TP-Link Archer AX73 AX5400 Dual-Band Gigabit Wi-Fi 6 Router
Designed for three-bedroom houses, the TP-Link Archer AX73 is a dual-band Wi-Fi 6 router that installs in minutes and offers strong parental controls and basic network security protection. It delivered solid 5GHz throughput and decent file transfer performance in our tests, but its signal strength could be better. The TP-Link Archer AX50, our Editors’ Choice pick for affordable midrange routers, offers better all-around performance, plus link aggregation, for around $50 less.
Six Antennas, But No Multi-Gig Ports
The Archer AX73 uses a black enclosure with a textured top and six non-removable adjustable antennas. It measures 1.9 by 5.8 by 10.7 inches (HWD) and can be placed on a flat desktop surface or mounted on a wall. The front edge of the router holds seven LED indicators for power; both radio bands; Internet, Ethernet, and USB connectivity; and WPS activity.
Around back are four Gigabit LAN ports, a Gigabit WAN port, a power jack, and buttons for turning on/off Wi-Fi and the front LEDs. There’s also a WPS button, a reset button, and a power button. A USB 3.0 port can be found on the right side of the router. Unlike the TP-Link AX50, this model does not support link aggregation, nor does it offer multi-gig connectivity.
The AX73 is a dual-band AX5400 router powered by a 1.5GHz tri-core processor. It can reach maximum data rates of up to 574Mbps on the 2.4GHz band and up to 4,804Mbps on the 5GHz band. It supports Wi-Fi 6 (802.11ax) technologies, including MU-MIMO simultaneous data streaming, OFDMA transmissions, direct-to-client beamforming, WPA3 encryption, Dynamic Frequency Selection (DFS), band steering, and 160MHz channel bandwidth.
The AX73 can be managed using a web console or TP-Link’s Tether mobile app for iOS and Android devices. The web console offers more advanced settings than the app, such as NAT Forwarding, IPv6, and DHCP server settings. But the mobile app is easier to use, and you'll need it to access TP-Link’s optional HomeShield subscription service, which is a suite of parental-control, device-prioritization, and network-security tools.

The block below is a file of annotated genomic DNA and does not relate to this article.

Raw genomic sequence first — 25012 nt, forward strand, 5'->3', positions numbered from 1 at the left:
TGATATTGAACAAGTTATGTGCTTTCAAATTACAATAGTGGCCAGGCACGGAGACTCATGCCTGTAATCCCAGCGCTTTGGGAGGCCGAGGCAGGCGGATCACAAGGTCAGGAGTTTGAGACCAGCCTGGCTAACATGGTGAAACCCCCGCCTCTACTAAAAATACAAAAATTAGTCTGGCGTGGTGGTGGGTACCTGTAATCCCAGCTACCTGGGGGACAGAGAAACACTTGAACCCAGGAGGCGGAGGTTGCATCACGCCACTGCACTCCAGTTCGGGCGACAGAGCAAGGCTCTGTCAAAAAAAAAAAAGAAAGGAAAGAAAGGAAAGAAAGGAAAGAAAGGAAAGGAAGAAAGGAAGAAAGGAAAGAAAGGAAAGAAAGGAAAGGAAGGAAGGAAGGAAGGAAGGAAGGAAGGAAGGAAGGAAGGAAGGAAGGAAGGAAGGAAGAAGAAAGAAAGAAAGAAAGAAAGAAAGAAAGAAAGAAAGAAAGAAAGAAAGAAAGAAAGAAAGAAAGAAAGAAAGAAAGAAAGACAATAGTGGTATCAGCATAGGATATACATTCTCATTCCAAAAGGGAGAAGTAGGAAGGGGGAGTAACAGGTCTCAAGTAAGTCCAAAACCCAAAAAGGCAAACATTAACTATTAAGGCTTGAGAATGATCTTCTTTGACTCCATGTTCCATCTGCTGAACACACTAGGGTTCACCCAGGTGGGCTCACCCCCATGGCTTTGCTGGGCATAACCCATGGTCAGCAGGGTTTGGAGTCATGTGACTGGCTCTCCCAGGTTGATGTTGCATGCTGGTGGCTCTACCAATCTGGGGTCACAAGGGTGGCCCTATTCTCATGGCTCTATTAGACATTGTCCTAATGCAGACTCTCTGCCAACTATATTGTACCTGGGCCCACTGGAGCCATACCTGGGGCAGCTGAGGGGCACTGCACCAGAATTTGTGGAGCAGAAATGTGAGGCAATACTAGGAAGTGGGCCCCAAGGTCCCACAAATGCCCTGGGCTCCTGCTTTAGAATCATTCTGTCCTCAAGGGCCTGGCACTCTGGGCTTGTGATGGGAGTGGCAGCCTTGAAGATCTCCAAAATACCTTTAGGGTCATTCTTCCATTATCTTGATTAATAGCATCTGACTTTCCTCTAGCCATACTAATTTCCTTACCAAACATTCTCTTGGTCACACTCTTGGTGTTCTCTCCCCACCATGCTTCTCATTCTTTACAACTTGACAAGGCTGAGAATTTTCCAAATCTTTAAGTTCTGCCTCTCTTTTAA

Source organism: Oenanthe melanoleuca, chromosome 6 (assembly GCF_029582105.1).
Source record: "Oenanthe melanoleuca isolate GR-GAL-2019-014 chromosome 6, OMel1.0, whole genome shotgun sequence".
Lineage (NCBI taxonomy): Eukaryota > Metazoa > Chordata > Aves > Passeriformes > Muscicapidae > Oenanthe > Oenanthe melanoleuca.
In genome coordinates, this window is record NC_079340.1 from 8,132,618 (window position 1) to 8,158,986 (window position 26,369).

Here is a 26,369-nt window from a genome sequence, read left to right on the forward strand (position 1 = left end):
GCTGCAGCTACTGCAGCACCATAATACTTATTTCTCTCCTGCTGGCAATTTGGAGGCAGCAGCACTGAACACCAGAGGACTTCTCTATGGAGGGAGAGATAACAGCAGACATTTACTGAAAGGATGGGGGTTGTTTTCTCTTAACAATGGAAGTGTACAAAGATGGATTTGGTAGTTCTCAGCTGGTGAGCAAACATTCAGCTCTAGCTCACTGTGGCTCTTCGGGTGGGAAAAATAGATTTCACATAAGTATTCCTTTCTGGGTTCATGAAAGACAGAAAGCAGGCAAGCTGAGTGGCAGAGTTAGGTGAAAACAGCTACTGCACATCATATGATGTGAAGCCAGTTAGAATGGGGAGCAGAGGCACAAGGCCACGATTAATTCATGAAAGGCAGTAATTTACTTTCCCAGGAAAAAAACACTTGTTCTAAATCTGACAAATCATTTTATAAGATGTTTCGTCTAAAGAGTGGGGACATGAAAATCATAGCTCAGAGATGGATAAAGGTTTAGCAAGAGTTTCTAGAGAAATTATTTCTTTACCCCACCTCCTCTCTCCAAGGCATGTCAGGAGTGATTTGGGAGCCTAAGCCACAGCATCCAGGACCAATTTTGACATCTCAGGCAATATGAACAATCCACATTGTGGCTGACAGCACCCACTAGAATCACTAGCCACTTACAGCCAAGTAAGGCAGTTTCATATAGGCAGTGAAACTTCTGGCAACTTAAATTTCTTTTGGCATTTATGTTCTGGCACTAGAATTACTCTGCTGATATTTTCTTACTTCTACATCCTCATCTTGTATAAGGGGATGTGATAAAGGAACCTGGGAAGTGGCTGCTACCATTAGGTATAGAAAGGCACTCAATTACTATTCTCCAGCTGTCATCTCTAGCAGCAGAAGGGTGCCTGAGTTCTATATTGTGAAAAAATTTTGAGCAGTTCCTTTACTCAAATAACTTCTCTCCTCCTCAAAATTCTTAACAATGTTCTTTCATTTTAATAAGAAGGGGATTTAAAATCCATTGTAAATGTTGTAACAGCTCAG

The Tether app opens to a My Devices screen, which displays all installed TP-Link devices. Tap the AX73 router panel to open a Home screen with a network map, a list of connected devices on the wireless and guest networks, and buttons for Home, Clients, HomeShield, and Tools.
The Home button takes you back to the Home screen from wherever you are in the app, while the Clients button opens a screen that displays a list of connected wired and wireless devices. Tap any client to see the client IP and MAC addresses, enable parental controls, enable QoS (bandwidth priority), and block Internet access.Left to right: Home, Clients, and content-filtering screens in the app
The HomeShield button takes you to a screen where you can configure parental controls, scan for network security issues, and assign bandwidth priority to specific devices. The AX73 comes with a free HomeShield Basic plan that gives you network security scans and strong parental controls that allow you to set age-based filtering, see how long a user has been online, view a list of a user’s most frequently visited sites, and block access to specific sites.
If you upgrade to a $5.99-per-month HomeShield Pro plan, you get more robust parental controls that let you set time limits and create Time Rewards that give your kids extra internet time as a reward for completing tasks. The Pro plan, also available as a $54.99 yearly subscription, offers extra security features including malicious content filters, Denial of Service protection, and network safety and security reports.
As for the last button, Tools, you tap it to configure wireless-network, guest-network, and internet connection settings; create a OneMesh network using compatible TP-Link devices; set up new device notifications; share your Wi-Fi credentials; and update the router’s firmware.